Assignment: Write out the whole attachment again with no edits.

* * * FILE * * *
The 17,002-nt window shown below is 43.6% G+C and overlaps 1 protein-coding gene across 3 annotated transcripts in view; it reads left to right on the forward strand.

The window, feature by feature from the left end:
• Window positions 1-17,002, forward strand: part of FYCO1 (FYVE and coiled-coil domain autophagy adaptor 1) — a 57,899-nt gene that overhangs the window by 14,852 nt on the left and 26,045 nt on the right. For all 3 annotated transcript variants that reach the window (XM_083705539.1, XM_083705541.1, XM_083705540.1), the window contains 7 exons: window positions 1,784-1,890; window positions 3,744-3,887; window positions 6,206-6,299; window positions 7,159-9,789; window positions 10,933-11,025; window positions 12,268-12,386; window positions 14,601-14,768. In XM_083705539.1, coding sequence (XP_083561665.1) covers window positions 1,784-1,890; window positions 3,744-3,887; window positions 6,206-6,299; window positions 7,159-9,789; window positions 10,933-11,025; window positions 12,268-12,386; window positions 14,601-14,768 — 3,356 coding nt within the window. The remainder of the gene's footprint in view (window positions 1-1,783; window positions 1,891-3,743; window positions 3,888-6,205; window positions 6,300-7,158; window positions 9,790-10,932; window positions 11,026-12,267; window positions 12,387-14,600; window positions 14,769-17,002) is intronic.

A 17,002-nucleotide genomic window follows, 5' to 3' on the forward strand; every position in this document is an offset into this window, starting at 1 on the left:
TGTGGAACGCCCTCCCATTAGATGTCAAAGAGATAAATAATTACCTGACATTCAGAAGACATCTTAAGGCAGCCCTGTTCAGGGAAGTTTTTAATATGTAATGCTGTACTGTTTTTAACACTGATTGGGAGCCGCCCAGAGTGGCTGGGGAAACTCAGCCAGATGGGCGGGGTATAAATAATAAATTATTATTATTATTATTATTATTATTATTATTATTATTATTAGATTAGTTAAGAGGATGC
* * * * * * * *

The 17,002-nt window shown below is 43.6% G+C and overlaps 1 protein-coding gene across 3 annotated transcripts in view; it reads left to right on the forward strand.

The window, feature by feature from the left end:
• Window positions 1-17,002, forward strand: part of FYCO1 (FYVE and coiled-coil domain autophagy adaptor 1) — a 57,899-nt gene that overhangs the window by 14,852 nt on the left and 26,045 nt on the right. For all 3 annotated transcript variants that reach the window (XM_083705539.1, XM_083705541.1, XM_083705540.1), the window contains 7 exons: window positions 1,784-1,890; window positions 3,744-3,887; window positions 6,206-6,299; window positions 7,159-9,789; window positions 10,933-11,025; window positions 12,268-12,386; window positions 14,601-14,768. In XM_083705539.1, coding sequence (XP_083561665.1) covers window positions 1,784-1,890; window positions 3,744-3,887; window positions 6,206-6,299; window positions 7,159-9,789; window positions 10,933-11,025; window positions 12,268-12,386; window positions 14,601-14,768 — 3,356 coding nt within the window. The remainder of the gene's footprint in view (window positions 1-1,783; window positions 1,891-3,743; window positions 3,888-6,205; window positions 6,300-7,158; window positions 9,790-10,932; window positions 11,026-12,267; window positions 12,387-14,600; window positions 14,769-17,002) is intronic.

A 17,002-nucleotide genomic window follows, 5' to 3' on the forward strand; every position in this document is an offset into this window, starting at 1 on the left:
TGTGGAACGCCCTCCCATTAGATGTCAAAGAGATAAATAATTACCTGACATTCAGAAGACATCTTAAGGCAGCCCTGTTCAGGGAAGTTTTTAATATGTAATGCTGTACTGTTTTTAACACTGATTGGGAGCCGCCCAGAGTGGCTGGGGAAACTCAGCCAGATGGGCGGGGTATAAATAATAAATTATTATTATTATTATTATTATTATTATTATTATTATTATTAGATTAGTTAAGAGGATGC